Archive for October, 2009

2008/2009 Arctic Report Card now live: Arctic Climate System Responds to Warming

Thursday, October 22nd, 2009

We just released the 2008/2009 Arctic Report Card today. We had a press conference telecon. It gives me pause to consider it’s findings, that, there is a consistent pattern of dramatic change driven by warming.

One thing that really stands out is the fact that Arctic sea ice volume continues to diminish. You can read more about that at NSDIC. See below…

The other thing that stands out for me is how Greenland’s glaciers are losing ice at marine-terminating outlets, essentially loosing corks from ice bottling up the inland ice sheet.

Marine-terminating glacier area changes

Daily surveys of Greenland ice sheet marine terminating outlet glaciers from cloud-free MODIS imagery (http://bprc.osu.edu/MODIS/) indicate that the 34 widest glaciers collectively lost 106.4 km2 of marine-terminating ice between the end of summer 2008 and the end of summer 2009 (Figure G4). This is equivalent to an area 20% larger than Manhattan Island (87.5 km2), New York. The largest individual glacier losses are observed at: Humboldt (-37 km2); Zachariae Isstrom (-31 km2); and Midgard (-16 km2). The 2000-2009 rate (106 km2) has been linear (R = −0.98) despite the fact that a few individual glaciers exhibit erratic annual net ice area changes. The cumulative area change from end-of-summer 2000 to 2009 is −990 km2, an area 11.3 times that of Manhattan Island.

Cumulative annual area changes for 34 of the widest Greenland ice sheet marine-terminating outlets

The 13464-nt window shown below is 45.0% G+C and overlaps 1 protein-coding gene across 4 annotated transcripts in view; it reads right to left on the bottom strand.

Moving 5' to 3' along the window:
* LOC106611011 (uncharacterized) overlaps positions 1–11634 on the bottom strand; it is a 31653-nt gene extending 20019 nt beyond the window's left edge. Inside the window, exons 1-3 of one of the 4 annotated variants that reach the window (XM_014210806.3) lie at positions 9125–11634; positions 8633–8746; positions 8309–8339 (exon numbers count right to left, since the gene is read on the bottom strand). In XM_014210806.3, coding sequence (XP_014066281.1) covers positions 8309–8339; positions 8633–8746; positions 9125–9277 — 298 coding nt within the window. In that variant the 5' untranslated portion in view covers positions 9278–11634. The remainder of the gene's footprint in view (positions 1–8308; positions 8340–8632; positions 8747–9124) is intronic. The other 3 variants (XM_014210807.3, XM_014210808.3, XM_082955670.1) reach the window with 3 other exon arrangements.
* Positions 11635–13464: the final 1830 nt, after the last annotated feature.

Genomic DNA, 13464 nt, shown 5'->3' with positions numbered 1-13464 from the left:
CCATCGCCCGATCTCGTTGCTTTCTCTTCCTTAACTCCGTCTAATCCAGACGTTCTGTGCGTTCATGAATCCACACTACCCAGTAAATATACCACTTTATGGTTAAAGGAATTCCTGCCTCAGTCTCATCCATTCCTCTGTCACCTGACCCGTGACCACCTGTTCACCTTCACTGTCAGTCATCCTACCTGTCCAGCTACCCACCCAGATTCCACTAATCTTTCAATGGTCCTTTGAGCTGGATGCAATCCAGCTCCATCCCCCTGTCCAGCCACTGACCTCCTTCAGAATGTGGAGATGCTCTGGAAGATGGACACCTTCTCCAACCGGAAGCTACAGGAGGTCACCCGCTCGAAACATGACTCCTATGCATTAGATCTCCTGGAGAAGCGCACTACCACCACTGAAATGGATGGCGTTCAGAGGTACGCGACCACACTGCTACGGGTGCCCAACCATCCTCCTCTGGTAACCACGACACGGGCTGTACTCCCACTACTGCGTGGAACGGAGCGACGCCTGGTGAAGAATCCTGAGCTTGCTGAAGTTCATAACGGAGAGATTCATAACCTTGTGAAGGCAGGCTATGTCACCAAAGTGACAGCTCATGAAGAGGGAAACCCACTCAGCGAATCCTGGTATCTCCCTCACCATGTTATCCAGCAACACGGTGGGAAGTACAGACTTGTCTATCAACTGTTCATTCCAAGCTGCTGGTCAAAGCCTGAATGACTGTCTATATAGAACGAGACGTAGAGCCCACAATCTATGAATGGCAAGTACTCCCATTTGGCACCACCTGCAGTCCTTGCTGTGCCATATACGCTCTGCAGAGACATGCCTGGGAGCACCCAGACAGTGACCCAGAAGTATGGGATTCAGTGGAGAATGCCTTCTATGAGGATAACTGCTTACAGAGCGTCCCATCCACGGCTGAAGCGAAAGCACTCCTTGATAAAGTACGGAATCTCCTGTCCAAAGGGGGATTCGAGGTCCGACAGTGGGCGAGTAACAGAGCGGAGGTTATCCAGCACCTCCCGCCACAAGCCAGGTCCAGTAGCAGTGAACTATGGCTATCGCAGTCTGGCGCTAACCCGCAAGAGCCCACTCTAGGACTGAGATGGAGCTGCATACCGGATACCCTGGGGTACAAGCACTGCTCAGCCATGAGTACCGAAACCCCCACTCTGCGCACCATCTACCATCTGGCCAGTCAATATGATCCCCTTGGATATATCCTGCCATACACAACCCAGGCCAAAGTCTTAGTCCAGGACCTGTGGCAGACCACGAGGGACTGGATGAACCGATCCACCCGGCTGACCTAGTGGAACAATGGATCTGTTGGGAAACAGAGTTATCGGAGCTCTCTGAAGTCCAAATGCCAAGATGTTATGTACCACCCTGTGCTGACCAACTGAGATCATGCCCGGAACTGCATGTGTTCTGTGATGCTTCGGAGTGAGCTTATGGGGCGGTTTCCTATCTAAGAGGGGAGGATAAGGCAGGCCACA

Figure G4. Cumulative annual area changes for 34 of the widest Greenland ice sheet marine-terminating outlets.

Here’s the full Greenland section I led.

Global Warming Petition Project supported by an underwhelming 0.12% climatologists

Sunday, October 18th, 2009

Of the 31,478 scientist signatories to the Global Warming Petition Project under Qualifications of Signatories, only 0.12% or 39 designate having their primary education in “Climatology”. That’s 12 people in 1000. Un-credible.

follow me on Twitter

Sunday, October 18th, 2009

http://twitter.com/climate_ice

Global Warming and Cool Sangria

Sunday, October 18th, 2009

Columbus, Ohio – October 16, 2009 – Green Drinks for October will feature a panel of speakers on the frontlines of the climate change debate. This month’s edition of the popular networking event will be held on Thursday, October 22 from 6:00 PM to 8:00 PM at Barrio, on the corner of Spring and High Street in downtown Columbus. The panelist include Dr. Jason Box from Byrd Polar Research Center at The Ohio State University, Deb Steele with Greenpeace, and Bryan McGannon of Repower America.

Tad Dritz, Director of Green Columbus, the organization behind Green Drinks, is particularly excited about this month’s event, stating “This is, to excuse the pun, a very hot topic. Congress is debating multiple bills, international climate talks are coming up in Copenhagen, the Saturday after Green Drinks is 350.org’s national day of climate action, and the airwaves are filled with conflicting messages. The timing is great and so are our speakers.”